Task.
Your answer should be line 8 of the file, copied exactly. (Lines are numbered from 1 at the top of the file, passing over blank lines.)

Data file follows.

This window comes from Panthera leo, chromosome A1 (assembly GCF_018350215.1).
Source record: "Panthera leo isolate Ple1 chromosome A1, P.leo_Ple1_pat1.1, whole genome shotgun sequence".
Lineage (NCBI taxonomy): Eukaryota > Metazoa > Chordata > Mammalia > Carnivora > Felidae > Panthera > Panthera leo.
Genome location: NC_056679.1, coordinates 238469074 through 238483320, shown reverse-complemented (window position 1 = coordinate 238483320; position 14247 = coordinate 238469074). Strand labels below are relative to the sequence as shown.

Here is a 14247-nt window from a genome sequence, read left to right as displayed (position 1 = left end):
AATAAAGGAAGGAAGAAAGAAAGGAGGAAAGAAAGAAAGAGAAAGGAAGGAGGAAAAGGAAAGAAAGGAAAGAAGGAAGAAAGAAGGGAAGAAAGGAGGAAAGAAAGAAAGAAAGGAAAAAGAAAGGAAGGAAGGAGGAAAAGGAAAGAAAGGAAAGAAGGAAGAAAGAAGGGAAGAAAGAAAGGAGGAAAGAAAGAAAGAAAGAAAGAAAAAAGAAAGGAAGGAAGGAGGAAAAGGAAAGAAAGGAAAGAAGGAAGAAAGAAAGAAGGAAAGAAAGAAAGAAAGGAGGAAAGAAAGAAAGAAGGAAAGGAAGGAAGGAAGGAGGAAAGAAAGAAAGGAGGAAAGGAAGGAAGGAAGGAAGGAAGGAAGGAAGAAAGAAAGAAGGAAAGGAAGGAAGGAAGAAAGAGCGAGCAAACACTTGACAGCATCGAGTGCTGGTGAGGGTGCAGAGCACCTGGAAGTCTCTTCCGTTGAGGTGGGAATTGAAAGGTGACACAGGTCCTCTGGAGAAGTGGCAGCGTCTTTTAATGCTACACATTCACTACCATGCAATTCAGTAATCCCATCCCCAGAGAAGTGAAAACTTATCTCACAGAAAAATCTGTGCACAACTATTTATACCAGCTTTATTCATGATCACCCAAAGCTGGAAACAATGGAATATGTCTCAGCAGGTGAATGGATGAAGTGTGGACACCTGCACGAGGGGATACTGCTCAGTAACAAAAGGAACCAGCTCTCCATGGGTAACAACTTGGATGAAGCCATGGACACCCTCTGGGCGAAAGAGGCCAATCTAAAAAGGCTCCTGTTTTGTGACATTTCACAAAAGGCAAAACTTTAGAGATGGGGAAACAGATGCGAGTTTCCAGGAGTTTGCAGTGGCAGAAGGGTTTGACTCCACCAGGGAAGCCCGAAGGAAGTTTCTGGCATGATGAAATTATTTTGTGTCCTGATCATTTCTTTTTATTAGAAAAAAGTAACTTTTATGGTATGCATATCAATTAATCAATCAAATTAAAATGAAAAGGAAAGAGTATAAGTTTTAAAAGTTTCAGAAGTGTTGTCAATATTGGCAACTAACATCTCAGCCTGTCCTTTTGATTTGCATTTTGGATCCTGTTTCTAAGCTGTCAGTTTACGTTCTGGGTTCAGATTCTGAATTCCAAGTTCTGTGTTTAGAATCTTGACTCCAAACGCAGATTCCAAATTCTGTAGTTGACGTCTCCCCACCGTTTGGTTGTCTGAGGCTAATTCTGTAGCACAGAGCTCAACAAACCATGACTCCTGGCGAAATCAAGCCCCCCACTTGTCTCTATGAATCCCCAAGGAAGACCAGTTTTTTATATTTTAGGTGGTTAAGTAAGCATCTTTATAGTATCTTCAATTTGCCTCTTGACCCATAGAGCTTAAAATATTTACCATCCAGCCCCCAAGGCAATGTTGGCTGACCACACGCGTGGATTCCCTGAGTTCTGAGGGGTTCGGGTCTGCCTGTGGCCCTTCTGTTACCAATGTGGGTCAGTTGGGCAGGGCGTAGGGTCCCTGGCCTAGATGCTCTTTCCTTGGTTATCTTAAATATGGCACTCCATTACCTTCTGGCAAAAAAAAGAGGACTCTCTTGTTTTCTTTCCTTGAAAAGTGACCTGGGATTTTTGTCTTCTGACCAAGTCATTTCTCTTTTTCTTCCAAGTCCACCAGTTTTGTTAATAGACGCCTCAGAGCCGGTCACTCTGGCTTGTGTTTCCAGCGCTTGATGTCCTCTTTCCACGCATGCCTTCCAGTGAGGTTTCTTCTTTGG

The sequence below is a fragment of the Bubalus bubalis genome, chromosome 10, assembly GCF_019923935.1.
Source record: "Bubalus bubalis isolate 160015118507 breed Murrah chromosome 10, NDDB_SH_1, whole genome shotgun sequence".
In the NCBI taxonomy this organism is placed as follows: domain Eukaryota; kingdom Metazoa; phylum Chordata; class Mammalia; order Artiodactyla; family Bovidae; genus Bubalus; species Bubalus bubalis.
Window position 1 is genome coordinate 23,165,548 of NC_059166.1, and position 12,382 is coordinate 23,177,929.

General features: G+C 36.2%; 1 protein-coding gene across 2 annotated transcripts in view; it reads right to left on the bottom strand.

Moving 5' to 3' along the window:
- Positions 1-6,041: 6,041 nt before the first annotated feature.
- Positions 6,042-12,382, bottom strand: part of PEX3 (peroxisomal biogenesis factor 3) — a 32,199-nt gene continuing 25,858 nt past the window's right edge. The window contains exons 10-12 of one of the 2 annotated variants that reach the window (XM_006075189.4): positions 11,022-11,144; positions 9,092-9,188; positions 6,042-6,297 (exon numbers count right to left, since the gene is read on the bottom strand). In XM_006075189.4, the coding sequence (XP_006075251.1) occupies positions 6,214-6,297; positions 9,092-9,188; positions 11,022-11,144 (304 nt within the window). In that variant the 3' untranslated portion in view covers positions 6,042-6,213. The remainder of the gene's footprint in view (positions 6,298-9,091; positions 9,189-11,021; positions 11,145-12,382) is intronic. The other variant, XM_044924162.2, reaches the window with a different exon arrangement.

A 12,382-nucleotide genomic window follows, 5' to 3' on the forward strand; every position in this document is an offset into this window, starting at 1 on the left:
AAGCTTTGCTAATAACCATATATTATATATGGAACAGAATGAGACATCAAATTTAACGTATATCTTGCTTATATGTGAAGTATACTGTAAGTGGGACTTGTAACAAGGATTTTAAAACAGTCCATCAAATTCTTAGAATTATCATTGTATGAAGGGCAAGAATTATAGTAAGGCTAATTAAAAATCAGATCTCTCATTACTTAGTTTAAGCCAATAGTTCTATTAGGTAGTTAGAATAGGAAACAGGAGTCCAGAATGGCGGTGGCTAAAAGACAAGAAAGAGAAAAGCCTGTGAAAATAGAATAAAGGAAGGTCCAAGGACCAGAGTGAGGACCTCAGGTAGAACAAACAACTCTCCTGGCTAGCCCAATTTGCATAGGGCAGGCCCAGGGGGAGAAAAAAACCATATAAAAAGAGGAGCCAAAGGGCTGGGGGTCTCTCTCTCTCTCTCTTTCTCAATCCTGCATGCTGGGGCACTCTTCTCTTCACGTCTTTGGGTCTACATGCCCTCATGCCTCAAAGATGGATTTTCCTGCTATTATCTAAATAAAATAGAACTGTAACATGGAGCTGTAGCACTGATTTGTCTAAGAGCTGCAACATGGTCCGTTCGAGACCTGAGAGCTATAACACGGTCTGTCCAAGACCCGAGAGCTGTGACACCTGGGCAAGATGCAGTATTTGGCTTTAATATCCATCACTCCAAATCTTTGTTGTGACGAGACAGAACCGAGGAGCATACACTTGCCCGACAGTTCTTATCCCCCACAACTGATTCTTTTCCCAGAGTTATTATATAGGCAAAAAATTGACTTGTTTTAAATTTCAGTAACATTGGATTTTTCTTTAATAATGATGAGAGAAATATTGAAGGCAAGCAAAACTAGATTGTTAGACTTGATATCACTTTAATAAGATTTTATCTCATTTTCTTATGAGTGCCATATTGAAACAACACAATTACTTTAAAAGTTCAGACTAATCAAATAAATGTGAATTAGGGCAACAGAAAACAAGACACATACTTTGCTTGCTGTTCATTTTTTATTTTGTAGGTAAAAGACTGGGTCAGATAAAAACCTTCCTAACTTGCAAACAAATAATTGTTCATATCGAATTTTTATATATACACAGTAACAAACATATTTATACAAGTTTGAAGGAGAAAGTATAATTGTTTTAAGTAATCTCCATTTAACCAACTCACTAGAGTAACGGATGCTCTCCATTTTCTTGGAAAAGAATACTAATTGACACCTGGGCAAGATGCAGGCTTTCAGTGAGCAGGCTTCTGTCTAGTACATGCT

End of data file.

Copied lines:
Source record: "Bubalus bubalis isolate 160015118507 breed Murrah chromosome 10, NDDB_SH_1, whole genome shotgun sequence".